The higher up the issue, the more important it is; the further to the right, the bigger the Conservative lead on that issue. The Tories, then, need as many of these things as possible to be in the top right quadrant.
Two things are immediately apparent. One is that the golden quadrant is pretty sparsely populated. There is currently only one measure – being a party who will do what they say (in yellow, near the centre) – on which the Conservatives are ahead of Labour and which is of above average importance in people’s choice of party.
and Alex expands
When you campaign, you’re trying to do two things: convince, and mobilise. You need to win the argument, but you also need to make people think it was worth having the argument. The Tories are paying for the success of pouring abuse on Miliband with the people turned away by the undignified bully yelling. This goes, quite clearly, for the personalisation strategy in general.
Facebook has a live map of who has mentioned on Facebook that they had voted (via Jason Sundram)
USA Today showed a video including a Twitter live map
These both have the usual problem with maps of how many people do something: there are more people in some places than others. As usual, XKCD puts it well:
Useful statistics is about comparisons, and this comparison basically shows that more people live in New York than in New Underwood.
Following a discussion on Twitter this morning, I thought I’d write again about increasing global temperatures, and also about the types of probability statements.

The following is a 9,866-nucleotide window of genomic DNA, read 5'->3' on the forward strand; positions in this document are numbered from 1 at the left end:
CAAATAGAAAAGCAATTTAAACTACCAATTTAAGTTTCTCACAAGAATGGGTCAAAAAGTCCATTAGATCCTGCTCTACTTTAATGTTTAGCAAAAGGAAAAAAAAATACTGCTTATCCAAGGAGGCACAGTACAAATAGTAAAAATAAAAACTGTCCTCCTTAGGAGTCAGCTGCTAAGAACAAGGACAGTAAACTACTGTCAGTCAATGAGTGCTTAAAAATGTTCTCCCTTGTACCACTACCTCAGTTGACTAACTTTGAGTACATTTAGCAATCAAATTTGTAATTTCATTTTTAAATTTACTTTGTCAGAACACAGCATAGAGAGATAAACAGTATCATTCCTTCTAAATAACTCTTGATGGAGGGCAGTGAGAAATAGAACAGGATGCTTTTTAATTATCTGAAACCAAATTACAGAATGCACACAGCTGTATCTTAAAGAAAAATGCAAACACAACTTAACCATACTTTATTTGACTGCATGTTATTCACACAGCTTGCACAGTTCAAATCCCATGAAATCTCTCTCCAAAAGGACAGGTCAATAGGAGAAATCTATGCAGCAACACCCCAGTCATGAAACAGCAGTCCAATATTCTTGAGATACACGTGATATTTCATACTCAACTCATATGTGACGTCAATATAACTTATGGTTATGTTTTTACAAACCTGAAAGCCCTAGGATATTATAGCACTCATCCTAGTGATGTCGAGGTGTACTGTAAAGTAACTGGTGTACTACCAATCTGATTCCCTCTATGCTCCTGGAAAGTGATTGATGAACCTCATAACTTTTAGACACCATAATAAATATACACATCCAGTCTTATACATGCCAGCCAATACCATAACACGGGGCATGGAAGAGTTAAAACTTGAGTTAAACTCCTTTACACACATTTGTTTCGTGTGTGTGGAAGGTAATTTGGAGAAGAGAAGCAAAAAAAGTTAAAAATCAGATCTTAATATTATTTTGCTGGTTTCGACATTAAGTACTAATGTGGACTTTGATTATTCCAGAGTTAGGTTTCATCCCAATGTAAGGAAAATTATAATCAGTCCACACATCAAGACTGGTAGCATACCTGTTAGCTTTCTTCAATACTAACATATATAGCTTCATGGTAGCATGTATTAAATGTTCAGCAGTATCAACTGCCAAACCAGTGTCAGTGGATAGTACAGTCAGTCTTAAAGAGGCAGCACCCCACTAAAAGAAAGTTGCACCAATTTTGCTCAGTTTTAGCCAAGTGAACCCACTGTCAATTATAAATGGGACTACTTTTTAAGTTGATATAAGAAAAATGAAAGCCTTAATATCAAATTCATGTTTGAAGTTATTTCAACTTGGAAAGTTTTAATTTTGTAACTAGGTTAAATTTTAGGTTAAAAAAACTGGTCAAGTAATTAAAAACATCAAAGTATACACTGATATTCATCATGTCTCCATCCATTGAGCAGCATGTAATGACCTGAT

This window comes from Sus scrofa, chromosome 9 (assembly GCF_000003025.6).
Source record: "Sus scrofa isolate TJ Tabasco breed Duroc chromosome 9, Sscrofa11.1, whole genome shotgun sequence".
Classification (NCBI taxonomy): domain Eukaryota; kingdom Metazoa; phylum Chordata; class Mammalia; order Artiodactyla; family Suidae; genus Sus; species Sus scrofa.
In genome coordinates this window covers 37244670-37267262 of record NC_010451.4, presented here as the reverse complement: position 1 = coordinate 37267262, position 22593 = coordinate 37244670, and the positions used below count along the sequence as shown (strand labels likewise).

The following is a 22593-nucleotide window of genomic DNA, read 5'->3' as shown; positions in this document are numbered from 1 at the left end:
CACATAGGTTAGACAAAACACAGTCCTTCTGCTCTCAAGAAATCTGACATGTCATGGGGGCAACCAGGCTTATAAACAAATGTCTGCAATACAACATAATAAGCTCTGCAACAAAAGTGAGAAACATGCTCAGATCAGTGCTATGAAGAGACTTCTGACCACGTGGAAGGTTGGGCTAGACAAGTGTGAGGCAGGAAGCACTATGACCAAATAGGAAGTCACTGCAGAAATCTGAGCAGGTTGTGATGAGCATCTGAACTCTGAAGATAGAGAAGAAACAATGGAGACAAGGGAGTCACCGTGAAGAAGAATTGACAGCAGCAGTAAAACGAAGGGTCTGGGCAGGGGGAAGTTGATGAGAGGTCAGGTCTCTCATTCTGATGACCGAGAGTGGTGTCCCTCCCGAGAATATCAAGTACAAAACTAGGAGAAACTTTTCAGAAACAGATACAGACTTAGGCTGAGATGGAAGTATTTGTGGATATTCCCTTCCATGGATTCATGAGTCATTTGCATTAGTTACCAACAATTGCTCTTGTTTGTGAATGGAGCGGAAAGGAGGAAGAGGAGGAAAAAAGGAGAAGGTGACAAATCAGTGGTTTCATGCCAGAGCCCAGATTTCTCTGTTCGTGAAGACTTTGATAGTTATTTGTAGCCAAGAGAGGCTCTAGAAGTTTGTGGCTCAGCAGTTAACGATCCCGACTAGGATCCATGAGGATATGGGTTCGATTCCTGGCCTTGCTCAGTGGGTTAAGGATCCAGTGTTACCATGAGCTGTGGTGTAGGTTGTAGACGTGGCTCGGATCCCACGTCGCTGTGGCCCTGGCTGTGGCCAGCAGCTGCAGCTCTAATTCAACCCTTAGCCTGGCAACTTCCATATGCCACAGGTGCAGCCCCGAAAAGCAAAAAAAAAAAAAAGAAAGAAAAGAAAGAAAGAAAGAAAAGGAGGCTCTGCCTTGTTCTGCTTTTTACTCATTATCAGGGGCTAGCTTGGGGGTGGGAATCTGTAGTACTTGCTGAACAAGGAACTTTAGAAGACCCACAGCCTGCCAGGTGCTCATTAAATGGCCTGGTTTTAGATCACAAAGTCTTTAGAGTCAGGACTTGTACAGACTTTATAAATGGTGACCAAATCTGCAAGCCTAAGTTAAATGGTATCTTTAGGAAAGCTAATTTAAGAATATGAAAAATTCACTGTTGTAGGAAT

The Berkeley Earth Surface Temperature project is the most straightforward source for conclusions about warming in the recent past. The project was founded by Richard Muller, a physicist who was concerned about the treatment of the raw temperature measurements in some climate projections. At one point, there was a valid concern that the increasing average temperatures could be some sort of statistical artefact based on city growth (‘urban heat island’) or on the different spatial distribution and accuracy of recent and older monitors. This turned out not to be the case. Temperatures are increasing, systematically. The Berkeley Earth estimate agrees very well with the NASA, NOAA, and Hadley/CRU estimates for recent decades
The grey band around the curve is also important. This is the random error. There basically isn’t any. To be precise, for recent years, the difference between current and average temperatures is 20 to 40 times the uncertainty — compare this to the 5σ used in particle physics.
What there is uncertainty about is the future (where prediction is hard), and the causal processes involved. That’s not to say it’s a complete free-for-all. The broad global trends fit very well to a simple model based on CO2 concentration plus the cooling effects of major volcanic eruptions, but the detail is hard to predict.
Berkeley Earth has a page comparing reconstructions of temperatures with actual data for many climate models. The models in the last major IPCC assessment report show a fairly wide band of prediction uncertainty — implying that future temperatures are more uncertain than current temperatures. The lines still all go up, but by varying amounts.
The same page has a detailed comparison of the regional accuracy of the models used in the new IPCC report. The overall trend is clear, but none of the models is uniformly accurate. That’s where the uncertainty comes from in the IPCC statements.
The earth has warmed, and as the oceans catch up there will be sea levels rises. That’s current data, without any forecasting. There’s basically no uncertainty there.
It’s extremely likely that the warming will continue, and very likely that it is predominantly due to human-driven emissions of greenhouses gases.